I’d been reading a book on relationships. It suggests not to spring things on your partner; that if you have bad news you should give your partner time to digest it. I cleared my throat.
“Neale,” I started nervously, “I think I need a rest day.”
by Seth Adams
Neale didn’t respond. He simply continued peeling the last apple, but his bouncy, happy countenance darkened and he began moving more deliberately. He leaned closer to the picnic table, which focused the light of his headlamp into a smaller area, darkening the evening.
I began talking too fast, “Not tomorrow! We’ll still stick to plan for tomorrow,” I blurt, desperate to avoid the inevitable fight. “We’ll rest the next day. We haven’t had a rest day in 8 days! You’re running me rag…”
I stopped. I realized that these were accusations, which I knew to avoid. I needed to stick to “I” messages. I dug my hands deeper into the pockets of my puffy jacket and felt my head retreating into the back of the hood. The cold desert night seemed to get colder.
“I just… my knuckles are swollen. My skin is cracked. I can’t raise my left arm above my head. It takes a full minute to straighten my hands. I’m tired, Neale.”
Neale looked up at the horizon. Someone who didn’t know Neale might think it was an innocent glance, but after all these years I knew what he was doing. He was reminding himself that the starry desert sky was perfectly clear, not a cloud in sight. Perfect for climbing.
I stopped a moment, then started again, speaking softly, “This morning” I said, ashamed, “When my alarm went off at 4:30, I started sobbing, and I don’t even know why.”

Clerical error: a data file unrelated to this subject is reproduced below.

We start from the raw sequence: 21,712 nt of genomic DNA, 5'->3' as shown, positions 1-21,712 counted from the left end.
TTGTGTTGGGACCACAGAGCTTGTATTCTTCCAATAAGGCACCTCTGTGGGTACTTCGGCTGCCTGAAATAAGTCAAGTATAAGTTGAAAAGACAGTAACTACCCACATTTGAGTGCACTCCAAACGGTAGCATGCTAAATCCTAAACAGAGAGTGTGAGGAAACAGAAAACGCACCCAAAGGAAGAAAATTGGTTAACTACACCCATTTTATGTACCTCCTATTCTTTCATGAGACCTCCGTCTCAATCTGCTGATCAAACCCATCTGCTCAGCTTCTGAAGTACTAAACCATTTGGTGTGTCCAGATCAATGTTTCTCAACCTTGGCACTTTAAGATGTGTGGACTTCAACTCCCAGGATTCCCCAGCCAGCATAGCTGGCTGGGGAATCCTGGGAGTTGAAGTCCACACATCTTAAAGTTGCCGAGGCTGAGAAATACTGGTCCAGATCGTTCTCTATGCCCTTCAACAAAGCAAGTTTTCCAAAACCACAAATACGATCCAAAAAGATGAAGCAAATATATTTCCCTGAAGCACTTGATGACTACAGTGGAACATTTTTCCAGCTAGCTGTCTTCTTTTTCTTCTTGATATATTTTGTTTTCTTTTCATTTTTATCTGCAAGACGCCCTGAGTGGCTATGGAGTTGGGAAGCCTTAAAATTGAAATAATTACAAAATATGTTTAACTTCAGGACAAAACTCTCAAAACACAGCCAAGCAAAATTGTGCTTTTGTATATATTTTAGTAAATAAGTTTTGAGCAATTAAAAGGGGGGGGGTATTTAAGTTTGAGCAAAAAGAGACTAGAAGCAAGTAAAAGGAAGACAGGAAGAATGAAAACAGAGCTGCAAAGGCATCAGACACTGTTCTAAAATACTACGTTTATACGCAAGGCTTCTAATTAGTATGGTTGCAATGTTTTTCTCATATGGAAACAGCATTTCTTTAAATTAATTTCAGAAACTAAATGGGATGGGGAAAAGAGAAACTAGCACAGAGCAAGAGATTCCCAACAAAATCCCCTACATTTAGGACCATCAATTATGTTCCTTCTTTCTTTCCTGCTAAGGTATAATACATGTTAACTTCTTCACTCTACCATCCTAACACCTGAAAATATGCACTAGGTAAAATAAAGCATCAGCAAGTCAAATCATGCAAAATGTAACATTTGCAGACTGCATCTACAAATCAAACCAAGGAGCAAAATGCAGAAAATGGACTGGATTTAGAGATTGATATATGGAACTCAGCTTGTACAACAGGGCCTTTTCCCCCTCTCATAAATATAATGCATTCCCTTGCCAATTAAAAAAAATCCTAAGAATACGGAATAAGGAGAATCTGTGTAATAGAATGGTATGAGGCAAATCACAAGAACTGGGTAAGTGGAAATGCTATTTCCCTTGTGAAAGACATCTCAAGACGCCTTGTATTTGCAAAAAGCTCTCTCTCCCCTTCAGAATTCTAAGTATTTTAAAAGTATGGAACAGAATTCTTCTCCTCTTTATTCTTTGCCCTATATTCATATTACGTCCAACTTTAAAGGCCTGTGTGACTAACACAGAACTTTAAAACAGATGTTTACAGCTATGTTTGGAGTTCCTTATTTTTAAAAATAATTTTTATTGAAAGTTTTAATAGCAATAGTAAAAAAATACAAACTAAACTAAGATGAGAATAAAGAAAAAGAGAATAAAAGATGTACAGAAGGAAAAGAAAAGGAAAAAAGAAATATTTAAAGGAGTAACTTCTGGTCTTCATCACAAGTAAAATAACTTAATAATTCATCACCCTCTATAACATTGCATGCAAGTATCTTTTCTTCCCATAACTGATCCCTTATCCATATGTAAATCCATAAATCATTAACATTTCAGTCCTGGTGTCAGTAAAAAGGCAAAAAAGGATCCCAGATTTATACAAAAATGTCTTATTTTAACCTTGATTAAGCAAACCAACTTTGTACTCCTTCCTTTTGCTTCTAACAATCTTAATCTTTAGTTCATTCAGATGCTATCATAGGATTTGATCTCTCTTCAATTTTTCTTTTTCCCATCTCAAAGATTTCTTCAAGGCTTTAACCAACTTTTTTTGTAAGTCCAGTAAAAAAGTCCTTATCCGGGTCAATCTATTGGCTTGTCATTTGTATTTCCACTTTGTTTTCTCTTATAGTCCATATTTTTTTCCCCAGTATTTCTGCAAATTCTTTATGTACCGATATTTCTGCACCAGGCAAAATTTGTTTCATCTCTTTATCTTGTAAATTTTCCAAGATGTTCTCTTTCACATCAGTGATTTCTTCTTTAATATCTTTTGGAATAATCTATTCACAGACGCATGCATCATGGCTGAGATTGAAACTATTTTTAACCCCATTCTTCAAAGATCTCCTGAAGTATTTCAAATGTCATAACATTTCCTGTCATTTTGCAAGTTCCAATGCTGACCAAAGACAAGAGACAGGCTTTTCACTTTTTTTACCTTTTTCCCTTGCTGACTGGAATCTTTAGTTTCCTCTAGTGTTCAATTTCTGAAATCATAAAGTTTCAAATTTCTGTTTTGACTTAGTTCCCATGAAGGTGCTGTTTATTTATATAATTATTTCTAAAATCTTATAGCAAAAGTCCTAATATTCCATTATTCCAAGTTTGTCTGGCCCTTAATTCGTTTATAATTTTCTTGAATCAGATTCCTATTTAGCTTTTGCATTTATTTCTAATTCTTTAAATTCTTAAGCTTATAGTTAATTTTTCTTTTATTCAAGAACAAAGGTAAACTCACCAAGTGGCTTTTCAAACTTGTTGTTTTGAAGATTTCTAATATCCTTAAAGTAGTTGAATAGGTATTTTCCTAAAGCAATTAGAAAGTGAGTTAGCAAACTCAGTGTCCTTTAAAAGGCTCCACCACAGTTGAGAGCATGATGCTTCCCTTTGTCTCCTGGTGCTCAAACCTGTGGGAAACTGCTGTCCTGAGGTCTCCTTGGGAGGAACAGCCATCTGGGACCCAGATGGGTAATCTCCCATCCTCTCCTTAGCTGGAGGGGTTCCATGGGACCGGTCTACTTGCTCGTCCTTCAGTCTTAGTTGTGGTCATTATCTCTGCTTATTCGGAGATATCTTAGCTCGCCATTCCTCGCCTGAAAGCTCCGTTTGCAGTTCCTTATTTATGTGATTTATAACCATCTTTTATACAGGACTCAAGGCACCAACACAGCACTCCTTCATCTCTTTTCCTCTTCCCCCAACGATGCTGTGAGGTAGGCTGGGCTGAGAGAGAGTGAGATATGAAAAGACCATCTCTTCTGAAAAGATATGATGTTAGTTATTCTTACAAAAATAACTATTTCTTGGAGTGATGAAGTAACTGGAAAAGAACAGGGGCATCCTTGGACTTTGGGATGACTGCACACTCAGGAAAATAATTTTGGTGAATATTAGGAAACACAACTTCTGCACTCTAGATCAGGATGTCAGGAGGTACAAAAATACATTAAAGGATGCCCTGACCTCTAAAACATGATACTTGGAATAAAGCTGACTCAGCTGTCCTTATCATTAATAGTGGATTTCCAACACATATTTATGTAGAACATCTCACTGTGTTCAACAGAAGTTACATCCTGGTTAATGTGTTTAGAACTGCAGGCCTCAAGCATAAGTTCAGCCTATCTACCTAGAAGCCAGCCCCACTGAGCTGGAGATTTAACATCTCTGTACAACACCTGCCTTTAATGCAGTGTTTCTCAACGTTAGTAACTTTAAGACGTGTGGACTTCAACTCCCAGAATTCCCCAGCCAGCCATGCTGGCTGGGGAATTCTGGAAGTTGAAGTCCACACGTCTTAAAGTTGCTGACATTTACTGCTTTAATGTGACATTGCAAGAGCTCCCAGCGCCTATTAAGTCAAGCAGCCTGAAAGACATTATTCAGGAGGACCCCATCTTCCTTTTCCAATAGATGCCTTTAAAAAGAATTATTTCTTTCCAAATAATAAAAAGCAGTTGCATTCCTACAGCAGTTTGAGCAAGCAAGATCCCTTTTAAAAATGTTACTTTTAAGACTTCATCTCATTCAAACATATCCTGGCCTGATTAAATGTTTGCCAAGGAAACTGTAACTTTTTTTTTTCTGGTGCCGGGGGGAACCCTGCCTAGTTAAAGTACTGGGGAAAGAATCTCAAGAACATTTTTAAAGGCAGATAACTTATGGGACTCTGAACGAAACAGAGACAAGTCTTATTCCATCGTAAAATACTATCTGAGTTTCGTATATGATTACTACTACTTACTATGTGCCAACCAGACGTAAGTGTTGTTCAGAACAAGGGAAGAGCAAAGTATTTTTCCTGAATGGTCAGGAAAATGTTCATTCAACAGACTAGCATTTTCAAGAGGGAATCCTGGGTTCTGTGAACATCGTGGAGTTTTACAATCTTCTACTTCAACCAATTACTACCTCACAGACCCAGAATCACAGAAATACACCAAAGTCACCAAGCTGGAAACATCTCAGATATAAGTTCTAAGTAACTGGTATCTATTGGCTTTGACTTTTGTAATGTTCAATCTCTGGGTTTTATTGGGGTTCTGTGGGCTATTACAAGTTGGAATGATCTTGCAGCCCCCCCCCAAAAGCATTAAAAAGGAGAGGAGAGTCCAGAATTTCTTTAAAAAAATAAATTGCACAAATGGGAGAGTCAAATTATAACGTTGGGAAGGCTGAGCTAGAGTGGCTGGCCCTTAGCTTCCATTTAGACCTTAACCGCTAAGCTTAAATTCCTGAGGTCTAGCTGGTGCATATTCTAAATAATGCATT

He looked at me. Perhaps sympathetic, but still obviously angry.
“And how do you propose spending the day? Probably updating your twitter?”
“There’s no need to be that way, Neale.” I said. “Rest days are important for you too. Besides, we’ll still stick to the plan for tomorrow, remember? The Enormodome? Remember? Even though I’m exhausted, I’ll do that for you.”
Neale nodded, happy at the thought of the Enormodome tomorrow. And with that, he returned to eating the apple peel, and peace returned to the desert evening.
Seth Adams blogs at Seth’s Blog, Purer and More Essential Than Yours. Trust us, it’s funny.
About us: The Climbing Zine was started in 2010 by Al Smith III and Luke Mehall. It continues to the day with the mission of representing the true essence of climbing. Our crown jewel is our printed version, but we also do the interweb thing, and Kindle.
We have also published six books: The Desert, Graduating From College Me, American Climber, The Great American Dirtbags , Climbing Out of Bed, and Squeak Goes Climbing In Yosemite National Park (a climbing children’s book) .